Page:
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Citation Information

Type Journal Article - International Journal of Behavioral Nutrition and Physical Activity
Title Influence of culture on dietary practices of children under five years among Maasai pastoralists in Kajiado, Kenya
Author(s)
Volume 12
Issue 131
Publication (Day/Month/Year) 2015
URL https://ijbnpa.biomedcentral.com/articles/10.1186/s12966-015-0284-3
Abstract
Background and objectives: Globally, children aged under five years are prone to malnutrition. Maasai are a nomadic community in Kenya still upholding traditional and has a high rate of child undernutrition. Consideration of cultural practices is a pre-condition for ensuring appropriate dietary practices. However, information on the influence of culture on dietary practices among Maasai children is minimal. The possible influence of culture on dietary practices among these children was investigated.

Methods: Six focus group discussions sessions each consisting of 10 mothers were conducted from two randomly selected villages in Sajiloni location, Kajiado County.

Results: Results from this study showed that children mainly consume cereals and legumes. Nomadism makes animal products inaccessible to most children. Livestock are considered a sign of wealth, thus mainly slaughtered on special occasions. Additionally, selling of animals or animal products is not encouraged limiting income that would improve the food basket. Some food taboos prohibit consumption of wild animals, chicken and fish limits the household food diversity. Consumption of vegetables is limited since they are perceived to be livestock feed. The belief that land is only for grazing contributes to low crop production and consumption thus the diets lack diversification. Maasai culture encourages introduction of blood, animal’s milk and bitter herbs to infants below six months, which affects exclusive breast feeding. The men are prioritized in food serving leading to less and poor quality food to children. The consumption of raw meat, milk and blood is likely to lead to infections. The practice of milk fermentation improves bioavailability of micronutrients and food safety. Socialism ensures sharing of available food while believe in traditional medicine hinder visit to health facilities thus no access to nutrition education.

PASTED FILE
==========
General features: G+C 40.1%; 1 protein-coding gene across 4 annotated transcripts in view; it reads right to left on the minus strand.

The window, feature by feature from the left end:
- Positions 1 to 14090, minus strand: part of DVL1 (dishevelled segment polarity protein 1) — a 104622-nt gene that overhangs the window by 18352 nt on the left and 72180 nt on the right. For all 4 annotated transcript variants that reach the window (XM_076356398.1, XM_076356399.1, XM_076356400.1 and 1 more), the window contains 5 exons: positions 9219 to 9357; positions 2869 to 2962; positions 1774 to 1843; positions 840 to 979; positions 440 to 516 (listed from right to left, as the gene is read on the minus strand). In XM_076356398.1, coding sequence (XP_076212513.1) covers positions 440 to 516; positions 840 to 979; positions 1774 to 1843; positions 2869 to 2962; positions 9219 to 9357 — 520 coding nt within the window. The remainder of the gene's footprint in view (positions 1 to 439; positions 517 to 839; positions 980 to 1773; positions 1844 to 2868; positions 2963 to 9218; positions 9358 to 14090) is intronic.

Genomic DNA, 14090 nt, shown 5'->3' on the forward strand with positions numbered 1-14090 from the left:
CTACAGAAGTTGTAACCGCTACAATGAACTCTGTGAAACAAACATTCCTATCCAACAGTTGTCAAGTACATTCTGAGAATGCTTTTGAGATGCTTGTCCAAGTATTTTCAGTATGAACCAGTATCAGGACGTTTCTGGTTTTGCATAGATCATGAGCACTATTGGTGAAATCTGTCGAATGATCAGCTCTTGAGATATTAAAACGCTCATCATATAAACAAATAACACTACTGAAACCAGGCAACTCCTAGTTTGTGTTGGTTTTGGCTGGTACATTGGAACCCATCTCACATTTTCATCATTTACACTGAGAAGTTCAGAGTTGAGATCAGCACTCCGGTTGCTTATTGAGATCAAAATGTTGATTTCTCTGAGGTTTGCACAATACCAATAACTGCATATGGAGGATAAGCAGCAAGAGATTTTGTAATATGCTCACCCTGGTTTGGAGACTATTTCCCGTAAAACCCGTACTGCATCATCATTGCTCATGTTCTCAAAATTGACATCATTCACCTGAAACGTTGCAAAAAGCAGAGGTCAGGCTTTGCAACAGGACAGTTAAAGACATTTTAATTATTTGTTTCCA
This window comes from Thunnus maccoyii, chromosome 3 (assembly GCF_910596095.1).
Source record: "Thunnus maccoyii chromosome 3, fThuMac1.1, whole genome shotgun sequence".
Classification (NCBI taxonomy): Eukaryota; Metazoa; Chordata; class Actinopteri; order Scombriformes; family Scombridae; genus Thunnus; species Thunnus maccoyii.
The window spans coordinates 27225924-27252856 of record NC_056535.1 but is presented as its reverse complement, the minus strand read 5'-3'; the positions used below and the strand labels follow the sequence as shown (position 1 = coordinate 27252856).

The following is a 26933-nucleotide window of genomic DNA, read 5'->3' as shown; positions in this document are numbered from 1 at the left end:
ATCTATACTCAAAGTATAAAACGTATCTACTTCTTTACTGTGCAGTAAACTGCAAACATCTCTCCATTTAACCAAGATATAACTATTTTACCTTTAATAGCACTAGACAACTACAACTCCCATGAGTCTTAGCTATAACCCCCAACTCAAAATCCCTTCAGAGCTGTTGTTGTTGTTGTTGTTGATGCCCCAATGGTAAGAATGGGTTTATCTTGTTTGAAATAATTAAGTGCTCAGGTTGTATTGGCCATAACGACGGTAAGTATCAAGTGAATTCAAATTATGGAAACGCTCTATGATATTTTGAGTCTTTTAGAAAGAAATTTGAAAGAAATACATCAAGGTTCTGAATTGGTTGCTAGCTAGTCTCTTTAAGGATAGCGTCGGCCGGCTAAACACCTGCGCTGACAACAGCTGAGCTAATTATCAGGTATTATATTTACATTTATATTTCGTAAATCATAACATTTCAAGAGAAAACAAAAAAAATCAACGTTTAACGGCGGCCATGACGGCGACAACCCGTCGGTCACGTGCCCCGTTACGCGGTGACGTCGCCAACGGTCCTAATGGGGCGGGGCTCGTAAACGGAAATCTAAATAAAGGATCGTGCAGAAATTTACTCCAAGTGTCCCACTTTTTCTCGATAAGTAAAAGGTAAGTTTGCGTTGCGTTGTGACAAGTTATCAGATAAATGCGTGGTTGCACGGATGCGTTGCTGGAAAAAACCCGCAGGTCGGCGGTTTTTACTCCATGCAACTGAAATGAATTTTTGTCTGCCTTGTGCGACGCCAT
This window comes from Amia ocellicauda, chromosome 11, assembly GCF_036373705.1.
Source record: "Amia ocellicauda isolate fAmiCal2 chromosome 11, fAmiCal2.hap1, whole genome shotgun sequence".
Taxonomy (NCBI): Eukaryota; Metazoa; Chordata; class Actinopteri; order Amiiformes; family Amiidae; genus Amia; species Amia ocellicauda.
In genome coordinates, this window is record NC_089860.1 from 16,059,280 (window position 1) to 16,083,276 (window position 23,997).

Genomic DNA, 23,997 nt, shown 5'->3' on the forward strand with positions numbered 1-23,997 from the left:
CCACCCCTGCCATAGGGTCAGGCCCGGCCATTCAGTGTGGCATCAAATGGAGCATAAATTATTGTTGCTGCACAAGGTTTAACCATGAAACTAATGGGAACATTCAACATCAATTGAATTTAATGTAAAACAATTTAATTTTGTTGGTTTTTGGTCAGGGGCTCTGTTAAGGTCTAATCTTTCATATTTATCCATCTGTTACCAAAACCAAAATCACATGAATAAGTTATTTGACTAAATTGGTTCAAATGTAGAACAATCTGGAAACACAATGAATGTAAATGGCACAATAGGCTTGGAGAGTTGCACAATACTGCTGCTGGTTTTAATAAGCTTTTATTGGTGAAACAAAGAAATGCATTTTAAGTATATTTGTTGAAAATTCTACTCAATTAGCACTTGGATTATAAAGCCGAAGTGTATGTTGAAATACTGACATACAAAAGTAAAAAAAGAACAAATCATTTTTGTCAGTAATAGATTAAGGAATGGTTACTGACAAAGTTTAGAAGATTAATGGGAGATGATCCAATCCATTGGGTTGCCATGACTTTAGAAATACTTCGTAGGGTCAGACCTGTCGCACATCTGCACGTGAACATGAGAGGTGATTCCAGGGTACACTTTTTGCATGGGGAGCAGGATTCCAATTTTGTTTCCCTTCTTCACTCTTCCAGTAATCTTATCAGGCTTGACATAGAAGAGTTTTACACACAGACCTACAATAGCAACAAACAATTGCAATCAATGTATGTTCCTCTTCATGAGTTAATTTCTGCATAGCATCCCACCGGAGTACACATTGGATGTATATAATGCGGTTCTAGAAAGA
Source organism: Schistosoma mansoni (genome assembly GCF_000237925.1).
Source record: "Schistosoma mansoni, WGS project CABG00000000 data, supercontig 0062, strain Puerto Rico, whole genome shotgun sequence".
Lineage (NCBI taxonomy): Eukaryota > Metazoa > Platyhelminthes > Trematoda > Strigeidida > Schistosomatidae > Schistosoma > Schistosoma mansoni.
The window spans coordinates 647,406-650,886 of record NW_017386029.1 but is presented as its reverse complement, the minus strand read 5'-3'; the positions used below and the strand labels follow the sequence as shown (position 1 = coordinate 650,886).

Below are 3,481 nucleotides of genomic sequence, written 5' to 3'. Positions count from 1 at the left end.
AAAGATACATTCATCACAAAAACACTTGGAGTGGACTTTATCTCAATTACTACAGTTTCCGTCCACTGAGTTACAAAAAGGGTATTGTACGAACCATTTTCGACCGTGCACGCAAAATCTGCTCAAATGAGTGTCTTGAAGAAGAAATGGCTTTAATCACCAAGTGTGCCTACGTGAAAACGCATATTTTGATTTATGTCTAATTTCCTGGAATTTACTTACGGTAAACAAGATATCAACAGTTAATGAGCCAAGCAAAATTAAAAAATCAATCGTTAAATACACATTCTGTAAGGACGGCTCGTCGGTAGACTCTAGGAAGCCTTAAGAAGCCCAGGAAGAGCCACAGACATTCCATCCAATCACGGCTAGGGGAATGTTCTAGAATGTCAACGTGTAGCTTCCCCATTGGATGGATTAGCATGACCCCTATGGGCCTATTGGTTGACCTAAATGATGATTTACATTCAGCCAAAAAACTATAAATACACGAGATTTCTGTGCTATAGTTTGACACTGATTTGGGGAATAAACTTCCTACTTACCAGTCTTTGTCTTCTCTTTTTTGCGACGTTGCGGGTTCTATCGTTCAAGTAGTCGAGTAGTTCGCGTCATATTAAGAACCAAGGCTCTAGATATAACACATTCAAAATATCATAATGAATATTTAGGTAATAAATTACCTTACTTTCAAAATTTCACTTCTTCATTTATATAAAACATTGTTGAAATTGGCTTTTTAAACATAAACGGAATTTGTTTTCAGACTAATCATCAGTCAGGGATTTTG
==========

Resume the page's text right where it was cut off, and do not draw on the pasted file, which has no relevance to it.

Conclusion: This study concludes that culture influence the dietary practices among children under five years. It recommended initiation of programs to create awareness on how the beliefs negatively affect dietary practices with a view for a change.

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